Thomas Cromwell's destruction of history

Dec 2019
45
Los Angeles
I've read some estimates that Thomas Cromwell destroyed about 97% of all writing and art then in existence in England. If that's true, or if anywhere near that percentage, that's HUGE and there's a good possibility our current knowledge of English history is completely wrong. As in, "entire kingdoms and monarchs missing from the picture" wrong. I'm wondering why this isn't talked about much, and how much less dark the dark ages would be if not for him; during his lifetime the 500-1000 AD dark ages weren't that far removed, how much of the things he destroyed were made during that time? Unless the estimate is completely exaggerated, any mention of England before the 1500s should mention how much Cromwell's actions limit our vision of the time period in question.
 

betgo

Ad Honorem
Jul 2011
6,710
Were do you get that information? He may have destroyed or sold most of Oxford's library. Oxford's theology tended to be Catholic or high church. What art did he destroy? Where do you get 97%? Is this from Roman Catholic sources?
 

johnincornwall

Ad Honorem
Nov 2010
8,021
Cornwall
The 'dark ages' is more a Western Europe type thing and is actually very complex (and more about vacuum of knowledge than art to my mind). Dont' think Cromwell would've made much impression on it either way to be honest
 
Jun 2017
734
maine
Were do you get that information? He may have destroyed or sold most of Oxford's library. Oxford's theology tended to be Catholic or high church. What art did he destroy? Where do you get 97%? Is this from Roman Catholic sources?
I found it in an online article from the Telegraph at: Thomas Cromwell destroyed all evidences of Black Rule? and in blogs at: The Depredations of Thomas Cromwell – the villian ruffian | Rasta Livewire and at:Thomas Cromwell, Oliver Cromwell, Henry VIII, Elizabeth I, Mary I (this one cites the Telegraph article as its source); The Black Page Boy as Status Symbol (same citation). There is a lot of this in the sourcing of online genealogy trees: one person says something and then lots of people copy it; people see that some fact has a lot of citations this way and says "It must be so--just look at all the sources".
 
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johnincornwall

Ad Honorem
Nov 2010
8,021
Cornwall
You could argue that as most of the books - and people to read them - were in monasteries. And art. So maybe a large percentage disappeared?

Meanwhile in Spain they were burning centuries of knowledge in Greek, Hebrew and Arabic
 
Dec 2019
45
Los Angeles
Were do you get that information? He may have destroyed or sold most of Oxford's library. Oxford's theology tended to be Catholic or high church. What art did he destroy? Where do you get 97%? Is this from Roman Catholic sources?
This is the article I got the figure from. I don't know if it's true, that's why I'm asking.

 
Dec 2019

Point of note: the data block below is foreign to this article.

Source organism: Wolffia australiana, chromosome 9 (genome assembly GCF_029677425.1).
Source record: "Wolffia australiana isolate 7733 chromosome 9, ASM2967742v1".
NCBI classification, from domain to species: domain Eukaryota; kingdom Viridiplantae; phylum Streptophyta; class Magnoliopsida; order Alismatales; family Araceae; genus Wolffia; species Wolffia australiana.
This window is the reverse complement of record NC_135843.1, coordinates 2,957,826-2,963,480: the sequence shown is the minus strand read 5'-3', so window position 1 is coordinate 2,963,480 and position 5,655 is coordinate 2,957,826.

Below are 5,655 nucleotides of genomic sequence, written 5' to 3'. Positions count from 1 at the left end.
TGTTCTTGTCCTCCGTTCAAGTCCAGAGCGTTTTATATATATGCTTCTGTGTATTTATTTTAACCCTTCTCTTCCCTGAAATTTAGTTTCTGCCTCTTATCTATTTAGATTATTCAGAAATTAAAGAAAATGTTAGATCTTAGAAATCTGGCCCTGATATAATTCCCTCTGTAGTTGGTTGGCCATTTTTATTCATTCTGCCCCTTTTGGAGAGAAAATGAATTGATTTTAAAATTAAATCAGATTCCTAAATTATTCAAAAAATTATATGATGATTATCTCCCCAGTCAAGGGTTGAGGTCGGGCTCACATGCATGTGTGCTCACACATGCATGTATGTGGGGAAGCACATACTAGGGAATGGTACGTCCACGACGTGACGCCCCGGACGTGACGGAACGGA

45
Los Angeles
The 'dark ages' is more a Western Europe type thing and is actually very complex (and more about vacuum of knowledge than art to my mind). Dont' think Cromwell would've made much impression on it either way to be honest
I know it's only applicable to Western Europe, which fits my OP because I'm talking about England. Like I said, if Cromwell's destruction was anywhere near that extensive, talk of English history before the 1500s should be prefaced the way pre-Qin China is: start with a note that knowledge is a lot more limited than it should be.
 
Dec 2019
45
Los Angeles
I found it in an online article from the Telegraph at: Thomas Cromwell destroyed all evidences of Black Rule? and in blogs at: The Depredations of Thomas Cromwell – the villian ruffian | Rasta Livewire and at:Thomas Cromwell, Oliver Cromwell, Henry VIII, Elizabeth I, Mary I (this one cites the Telegraph article as its source); The Black Page Boy as Status Symbol (same citation). There is a lot of this in the sourcing of online genealogy trees: one person says something and then lots of people copy it; people see that some fact has a lot of citations this way and says "It must be so--just look at all the sources".
My source is the Telegraph article.
 

Tercios Espanoles

Ad Honorem
Mar 2014
6,708
Beneath a cold sun, a grey sun, a Heretic sun...
This is the article I got the figure from. I don't know if it's true, that's why I'm asking.

Well, in fairness, the article says, "No one can be sure of the exact figure, but it is estimated that the destruction started and legalised by Cromwell amounted to 97% of the English art then in existence." There is no mention of books.

Considering the wave of iconclasm that would occur a century later under the Puritans, I find the figure to be highly suspect.
 
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betgo

Ad Honorem
Jul 2011
6,710
How could he send hundreds to the chopping block? Only persons of very high status were beheaded. He destroyed religious art? Under Henry VIII who kept the Latin mass?